It is no exaggeration to say that the scandal around contamination of New Zealand milk powder is resounding the world over.
The revelations that some milk powder could contain a string of bacteria linked to botulism was leading bulletins on BBC World News on Sunday and Monday.
In the most important market of all, China, the official news agency, Xinhua, has run more than 20 stories on the subject since Saturday.
A devastating editorial distributed by Xinhua is widely published under the headline “New Zealand needs to start building trust in the long-term”. It thunders: “With yet another trade imbroglio, this one Fonterra’s botulism scare, surely it’s time to ask the New Zealand government: ‘Where’s the quality control?'”
New Zealand’s problems aren’t mere “details” they’re starting to look systemic … Glib assurances that the problems are “details” or that they are a sign that New Zealand is a “victim of its own success” in trade just don’t cut it.
The glibness is stalking other aspects of New Zealand’s foreign trade, with the country’s “100 Percent Pure” tourism campaign becoming a festering sore as experts claim that the country might not in fact be “100 percent pure.”
John Key, who also serves as tourism minister, defended the campaign in April: “It’s like saying ‘McDonald’s, I’m loving it’ – I’m not sure every moment that someone’s eating McDonald’s they’re loving it … it’s the same thing with 100 Percent Pure. It’s got to be taken with a bit of a pinch of salt.”
No, Mr Key, it needs to be fixed before your trading partners just stop “loving it.”
However an editorial from the Shanxi Evening News, reprinted by the Global Times, questions China’s own inspection processes:
After New Zealand dairy producer Fonterra announced that some of the whey protein concentrate it produced was contaminated with botulism-causing bacteria, the General Administration of Quality Supervision, Inspection and Quarantine found that four companies on the Chinese mainland had imported tainted whey powder for the production of baby formula or related beverages.
One can’t help but wonder why Fonterra was the first to bring this issue to the public’s attention. Why didn’t importers or relevant quality and inspection watchdogs in China come forward to sound the alarm bell?
From a Global Times editorial on Wednesday (“Too early for domestic dairy brands to celebrate”):
Although [Fonterra] actively reported the problem and made an open apology to the Chinese public, this dealt a devastating blow to its image and could further decrease Chinese consumers’ trust in foreign dairy brands.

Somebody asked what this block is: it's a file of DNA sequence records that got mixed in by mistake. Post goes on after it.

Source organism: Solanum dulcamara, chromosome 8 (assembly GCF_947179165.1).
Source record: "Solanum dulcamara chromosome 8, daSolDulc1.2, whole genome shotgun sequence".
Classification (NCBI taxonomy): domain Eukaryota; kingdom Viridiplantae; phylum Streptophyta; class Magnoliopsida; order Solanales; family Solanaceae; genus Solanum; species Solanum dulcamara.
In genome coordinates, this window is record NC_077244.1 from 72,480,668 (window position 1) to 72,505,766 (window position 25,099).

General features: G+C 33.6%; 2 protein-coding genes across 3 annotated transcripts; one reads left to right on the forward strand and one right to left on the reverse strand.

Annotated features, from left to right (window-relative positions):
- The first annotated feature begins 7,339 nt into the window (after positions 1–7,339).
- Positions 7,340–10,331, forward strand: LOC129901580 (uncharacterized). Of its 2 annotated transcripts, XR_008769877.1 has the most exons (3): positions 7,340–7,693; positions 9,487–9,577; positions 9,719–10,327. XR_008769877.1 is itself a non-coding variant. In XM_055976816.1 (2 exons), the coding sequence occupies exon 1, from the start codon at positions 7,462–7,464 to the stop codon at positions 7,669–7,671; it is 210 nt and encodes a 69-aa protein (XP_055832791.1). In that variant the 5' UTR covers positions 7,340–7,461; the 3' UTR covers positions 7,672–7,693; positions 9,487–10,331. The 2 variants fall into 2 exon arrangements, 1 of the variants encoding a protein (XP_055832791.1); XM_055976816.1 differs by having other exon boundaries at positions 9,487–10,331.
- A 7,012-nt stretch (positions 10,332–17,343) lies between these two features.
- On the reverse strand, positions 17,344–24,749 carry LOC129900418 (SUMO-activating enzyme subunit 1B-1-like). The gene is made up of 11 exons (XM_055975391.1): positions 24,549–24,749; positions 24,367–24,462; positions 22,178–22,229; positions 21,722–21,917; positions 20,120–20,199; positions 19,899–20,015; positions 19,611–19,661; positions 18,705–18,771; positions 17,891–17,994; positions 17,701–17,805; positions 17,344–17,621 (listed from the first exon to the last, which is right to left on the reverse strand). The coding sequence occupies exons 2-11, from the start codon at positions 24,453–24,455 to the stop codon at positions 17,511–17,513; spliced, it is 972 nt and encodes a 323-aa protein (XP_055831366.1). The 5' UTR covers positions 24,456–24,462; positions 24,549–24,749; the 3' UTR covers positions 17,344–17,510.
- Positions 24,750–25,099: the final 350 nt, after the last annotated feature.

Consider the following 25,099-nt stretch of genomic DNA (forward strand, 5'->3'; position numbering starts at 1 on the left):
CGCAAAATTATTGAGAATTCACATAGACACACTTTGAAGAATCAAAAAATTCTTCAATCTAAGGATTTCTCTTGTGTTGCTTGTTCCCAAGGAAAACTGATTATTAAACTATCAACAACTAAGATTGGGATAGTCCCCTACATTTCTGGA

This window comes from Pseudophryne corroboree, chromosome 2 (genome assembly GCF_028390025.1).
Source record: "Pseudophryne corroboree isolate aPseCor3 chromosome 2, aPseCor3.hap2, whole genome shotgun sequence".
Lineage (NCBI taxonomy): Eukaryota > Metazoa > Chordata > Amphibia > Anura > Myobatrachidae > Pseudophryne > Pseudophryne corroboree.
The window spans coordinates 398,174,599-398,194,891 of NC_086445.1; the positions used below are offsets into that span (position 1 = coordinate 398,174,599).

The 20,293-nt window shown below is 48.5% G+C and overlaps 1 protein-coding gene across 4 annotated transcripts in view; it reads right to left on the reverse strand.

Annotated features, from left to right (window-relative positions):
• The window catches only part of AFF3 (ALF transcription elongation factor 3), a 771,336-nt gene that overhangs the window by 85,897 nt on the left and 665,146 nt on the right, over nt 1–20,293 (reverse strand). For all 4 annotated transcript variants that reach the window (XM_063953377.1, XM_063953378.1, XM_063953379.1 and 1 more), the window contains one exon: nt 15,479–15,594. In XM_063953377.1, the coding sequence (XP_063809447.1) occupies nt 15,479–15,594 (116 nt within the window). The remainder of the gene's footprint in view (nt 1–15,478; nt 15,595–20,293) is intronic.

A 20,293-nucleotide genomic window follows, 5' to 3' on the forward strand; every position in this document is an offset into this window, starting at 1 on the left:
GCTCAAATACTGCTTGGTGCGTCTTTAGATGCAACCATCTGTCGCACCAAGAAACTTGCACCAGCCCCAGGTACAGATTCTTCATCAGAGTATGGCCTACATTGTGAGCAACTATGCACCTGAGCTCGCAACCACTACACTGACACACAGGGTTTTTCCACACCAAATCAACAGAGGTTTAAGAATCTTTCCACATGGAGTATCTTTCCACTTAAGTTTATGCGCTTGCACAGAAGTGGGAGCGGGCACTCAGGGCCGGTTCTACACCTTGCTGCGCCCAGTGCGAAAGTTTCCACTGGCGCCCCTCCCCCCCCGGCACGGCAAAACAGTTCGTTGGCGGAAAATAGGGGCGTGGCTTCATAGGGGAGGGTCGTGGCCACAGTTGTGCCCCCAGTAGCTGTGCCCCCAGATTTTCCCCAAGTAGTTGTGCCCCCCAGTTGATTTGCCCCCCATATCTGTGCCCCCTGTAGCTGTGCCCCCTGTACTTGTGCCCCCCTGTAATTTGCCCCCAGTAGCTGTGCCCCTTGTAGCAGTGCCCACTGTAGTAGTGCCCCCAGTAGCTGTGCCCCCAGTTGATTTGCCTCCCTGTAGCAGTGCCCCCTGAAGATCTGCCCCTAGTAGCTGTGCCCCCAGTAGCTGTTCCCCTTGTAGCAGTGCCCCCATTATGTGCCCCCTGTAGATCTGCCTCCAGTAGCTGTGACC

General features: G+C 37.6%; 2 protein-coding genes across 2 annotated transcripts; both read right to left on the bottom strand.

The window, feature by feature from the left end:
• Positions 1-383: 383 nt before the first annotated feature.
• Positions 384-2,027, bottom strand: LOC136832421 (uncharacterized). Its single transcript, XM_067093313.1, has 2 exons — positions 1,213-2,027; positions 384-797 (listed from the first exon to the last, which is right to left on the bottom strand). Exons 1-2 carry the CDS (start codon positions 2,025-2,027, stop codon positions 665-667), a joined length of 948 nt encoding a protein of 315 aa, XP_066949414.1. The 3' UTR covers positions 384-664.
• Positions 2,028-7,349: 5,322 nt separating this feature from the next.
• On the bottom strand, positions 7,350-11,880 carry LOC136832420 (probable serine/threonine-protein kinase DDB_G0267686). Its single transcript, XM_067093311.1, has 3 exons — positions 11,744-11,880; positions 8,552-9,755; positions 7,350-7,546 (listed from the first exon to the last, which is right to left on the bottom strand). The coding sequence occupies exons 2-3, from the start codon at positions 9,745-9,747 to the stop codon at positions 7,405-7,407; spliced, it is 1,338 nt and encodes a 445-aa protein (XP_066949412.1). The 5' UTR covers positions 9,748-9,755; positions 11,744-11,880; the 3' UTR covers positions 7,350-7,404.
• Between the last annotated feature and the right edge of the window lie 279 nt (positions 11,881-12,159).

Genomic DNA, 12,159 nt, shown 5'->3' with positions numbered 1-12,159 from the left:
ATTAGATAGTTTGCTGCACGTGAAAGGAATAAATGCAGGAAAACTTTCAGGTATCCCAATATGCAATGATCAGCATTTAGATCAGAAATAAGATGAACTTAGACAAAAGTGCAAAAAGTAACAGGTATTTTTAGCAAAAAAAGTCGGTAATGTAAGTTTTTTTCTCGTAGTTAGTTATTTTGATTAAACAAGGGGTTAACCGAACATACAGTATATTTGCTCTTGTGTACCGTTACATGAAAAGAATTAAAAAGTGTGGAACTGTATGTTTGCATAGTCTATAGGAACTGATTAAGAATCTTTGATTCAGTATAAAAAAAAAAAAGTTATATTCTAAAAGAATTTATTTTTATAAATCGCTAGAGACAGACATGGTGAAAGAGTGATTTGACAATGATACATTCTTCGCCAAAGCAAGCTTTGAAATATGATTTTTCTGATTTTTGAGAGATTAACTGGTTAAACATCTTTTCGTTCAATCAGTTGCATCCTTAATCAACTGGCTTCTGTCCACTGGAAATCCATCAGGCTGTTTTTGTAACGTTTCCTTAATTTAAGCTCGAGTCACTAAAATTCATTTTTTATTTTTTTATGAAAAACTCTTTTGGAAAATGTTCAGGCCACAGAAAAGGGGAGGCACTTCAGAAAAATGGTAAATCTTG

It remains unknown if the case is an accident or a problem that they were previously unaware of. Fonterra discovered the botulinum bacteria contamination in March, but withheld the information for more than four months. This will affect Chinese consumers’ attitudes to the company …
Chinese domestic milk powder brands whose reputations are in the dust perhaps think that their chance has come. However, if they continue to stick to vicious competition and don’t improve the environment for brand construction, they are unlikely to catch up when competing with foreign brands in the future …
Fonterra won’t easily fall in the Chinese market. The recovery of its image and reputation and future competition with its Chinese counterparts are welcomed by Chinese consumers. This is the same situation facing Chinese brands that have also suffered a scandal.
Another widely published commentary, by Peter Thal Larsen of Reuters Breaking Views, appears under the headline “Milk scare exposes New Zealand’s dairy dependency”:
The fallout matters not just to Fonterra, but to the New Zealand economy. The dairy industry is one of its biggest earners, accounting for roughly a quarter of total exports. The country’s authorities are aware of the risks of a sudden downturn too: bank regulators in 2011 introduced higher capital requirements for farm lending. Nevertheless, the recent scare is a reminder of the risks of relying on an industry that depends so heavily on perceptions of health and cleanliness.
The world’s most read newspaper website, the British Mail Online, pulls no punches with its headline, “New Zealand’s green claims are pure manure”. It extrapolates from the present problems to wider doubts over the credibility of the “100% pure” brand.
Here’s the front page and page three of China Daily, August 5:
And August 6:
And the internationally circulated Chinese Global Times:
And in its next edition, Fonterra CEO Theo Spierings graces the front page:
From the front page of Hong Kong’s South China Morning Post on Monday:
Tuesday’s MyPaper, a popular English-Chinese bilingual daily from Singapore:
The front page of the Bangkok Post Sunday edition:
The front page of Taiwan’s China Post:
Pages one and four of Russia’s Nezavisimaya Gazeta:
The lead of the world section of Malaysia’s Star:
Page 3, Times of Oman:
Der Standard, Austria:
Page 3 of Singapore’s Straits Times:
The Australians unleashed the puns. From the Herald Sun:
And the Geelong Advertiser:
And here’s China’s CCTV, English version, on the story:
Originally published August 5, 2013; last updated August 7.